April 2, 2014

Opening the Gate to Money Market Fund Reform

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For decades investors have viewed money market funds (MMFs) as safe, low-risk investments. But the 2007–2009 financial crisis—during which several MMFs experienced large-scale redemptions—challenged that perception. The destabilization in short-term lending markets precipitated by these redemptions and the subsequent government bailout of MMFs prompted regulators to study potential MMF reforms.

Following the adoption of an initial set of MMF regulatory changes in 2010, the Securities and Exchange Commission (SEC) considered additional, more far-reaching reforms. After a lively debate among representatives of industry, regulators, MMF investors, and academics, the SEC adopted a second set of reforms in the summer of 2014. Those reforms remain controversial, as some believe they went too far and others contend they did not go far enough.

In a study conducted for the Mercatus Center at George Mason University, authors Hester Peirce and Robert Greene find that the SEC’s approach and similar reforms would threaten the core of the industry and do little to stabilize MMFs and short-term financing markets in the event of large-scale redemptions. The study offers an alternative market-based regulatory proposal that builds on the existing role of MMF boards of directors in making decisions on behalf of their funds.

To read the study in its entirety, see “Opening the Gate to Money Market Fund Reform.”

WHAT ARE MMFs, AND WHAT HAPPENED TO THEM DURING THE CRISIS?

MMFs are mutual funds that typically invest in low-risk securities, such as high-grade commercial paper, government securities, and certificates of deposit. They are a vital source of short-term funding for banks, municipalities, and corporations and a safe, convenient investment vehicle.

The roughly $2.7 trillion MMF industry is regulated by the SEC under the Investment Company Act of 1940. SEC Rule 2a-7 allows MMFs to calculate share price in a manner that facilitates the maintenance of a stable net asset value (NAV)—the one-dollar share price that is a fundamental feature of most MMFs.

If the actual value of a share in a MMF drops below 99.5 cents, the fund “breaks the buck,” and its shares may no longer be traded at $1. One MMF—the Reserve Primary Fund—notoriously broke the buck during the 2008 financial crisis, a virtually unprecedented event in the stable world of MMFs. A run on certain MMFs ensued, specifically on those funds that had invested in risky assets and thus had higher yields leading up to the crisis. The government then set up a number of programs to prop up MMFs and the entities that rely on them for funding.

KEY FINDINGS

The SEC’s Reforms Will Not Improve MMF Stability

The SEC adopted a floating net asset value for certain MMFs and allowed fund boards to impose liquidity fees or suspend redemptions if liquidity reaches trigger levels. These reforms raise a number of concerns.

  • Floating the net asset value. MMF investors would buy and sell fund shares at a price that reflects the market value, rather than at a stable $1 price. Evidence shows that a floating NAV wouldn’t solve the core problems that lead to runs—the liquidity, solvency, and risk of underlying investments. A floating NAV would reduce the utility of MMFs to their investors and impose costly new tax and accounting requirements.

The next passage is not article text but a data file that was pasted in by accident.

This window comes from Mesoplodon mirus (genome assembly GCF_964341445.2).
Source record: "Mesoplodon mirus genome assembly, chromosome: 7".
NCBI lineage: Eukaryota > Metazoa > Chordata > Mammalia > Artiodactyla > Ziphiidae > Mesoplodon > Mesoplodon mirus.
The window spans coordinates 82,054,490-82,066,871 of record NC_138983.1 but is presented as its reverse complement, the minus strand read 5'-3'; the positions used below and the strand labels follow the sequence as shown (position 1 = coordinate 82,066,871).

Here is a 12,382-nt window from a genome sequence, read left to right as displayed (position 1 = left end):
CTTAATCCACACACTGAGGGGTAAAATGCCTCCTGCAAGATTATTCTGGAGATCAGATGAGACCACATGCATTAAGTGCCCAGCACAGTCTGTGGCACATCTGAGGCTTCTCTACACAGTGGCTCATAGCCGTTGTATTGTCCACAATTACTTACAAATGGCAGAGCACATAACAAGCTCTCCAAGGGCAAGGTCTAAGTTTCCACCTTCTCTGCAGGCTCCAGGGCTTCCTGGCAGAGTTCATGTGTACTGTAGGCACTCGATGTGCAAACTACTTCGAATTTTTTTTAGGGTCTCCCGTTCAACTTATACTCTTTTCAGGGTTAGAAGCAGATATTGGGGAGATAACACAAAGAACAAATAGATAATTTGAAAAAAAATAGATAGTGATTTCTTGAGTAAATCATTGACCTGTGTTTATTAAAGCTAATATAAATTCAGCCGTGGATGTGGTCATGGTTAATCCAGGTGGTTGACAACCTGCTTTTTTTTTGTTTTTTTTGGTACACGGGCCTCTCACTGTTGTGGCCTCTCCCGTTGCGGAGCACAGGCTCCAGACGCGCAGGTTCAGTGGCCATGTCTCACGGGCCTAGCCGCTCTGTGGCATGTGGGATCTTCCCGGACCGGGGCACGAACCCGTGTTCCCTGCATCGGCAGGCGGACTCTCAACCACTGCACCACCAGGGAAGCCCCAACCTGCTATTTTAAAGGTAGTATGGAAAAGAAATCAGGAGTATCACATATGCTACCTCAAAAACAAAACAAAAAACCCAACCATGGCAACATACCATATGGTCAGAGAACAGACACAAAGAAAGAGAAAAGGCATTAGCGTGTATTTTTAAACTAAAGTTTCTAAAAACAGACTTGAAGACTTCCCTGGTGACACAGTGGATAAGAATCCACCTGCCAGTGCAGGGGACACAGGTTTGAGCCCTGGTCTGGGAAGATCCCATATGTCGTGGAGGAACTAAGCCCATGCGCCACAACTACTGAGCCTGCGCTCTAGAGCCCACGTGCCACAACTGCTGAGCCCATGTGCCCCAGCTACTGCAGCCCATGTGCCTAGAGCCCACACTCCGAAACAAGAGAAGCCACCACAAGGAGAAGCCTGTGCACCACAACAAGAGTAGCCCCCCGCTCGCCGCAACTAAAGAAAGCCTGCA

• Triggered liquidity fees and gating. Tying redemption suspensions and liquidity fees to a predetermined trigger risks precipitating destabilizing, anticipatory redemptions as MMFs approach the arbitrary trigger level.

Other Suggested Reforms Would Not Improve MMF Stability

The paper also looks at a number of other reforms suggestions made by regulators and others. It finds that these suggested reforms, which include capital buffers and minimum balance at risk, would not be effective at preventing runs and preserving the MMF’s important role in the US financial system.

RECOMMENDATIONS AND CONCLUSIONS

MMF boards, not regulators, should make critical decisions on behalf of the fund during times of crisis. Specifically, MMF boards of directors should be permitted to suspend (or “gate”) redemptions at the board’s sole discretion for any length of time with an affirmative board vote. Placing this key strategic decision in the hands of the board of directors builds naturally on the many responsibilities Congress and the SEC already have entrusted to fund boards.

This ability would give MMF advisers, boards, and investors an incentive to limit MMF risk-taking in order to safeguard ready redeemability. It would also reduce the likelihood and the severity of runs while maintaining most of the desirable features of MMFs, including the stable NAV.

The liquidity risk associated with gating would cause investors and managers alike to think twice about risky yield-chasing and would serve as a stark reminder to MMF investors that MMFs are not equivalent to bank accounts.

Possessing real-time, fund-specific knowledge, MMF boards are better able than regulators to determine whether, when, and how their funds are vulnerable to redemptions driven by crises. With open-ended gating authority, boards could shield their funds from damaging asset fire sales in times of crisis. In contrast to other MMF reforms, this approach offers a viable solution to increase the resilience of MMFs without undermining their utility in the financial system.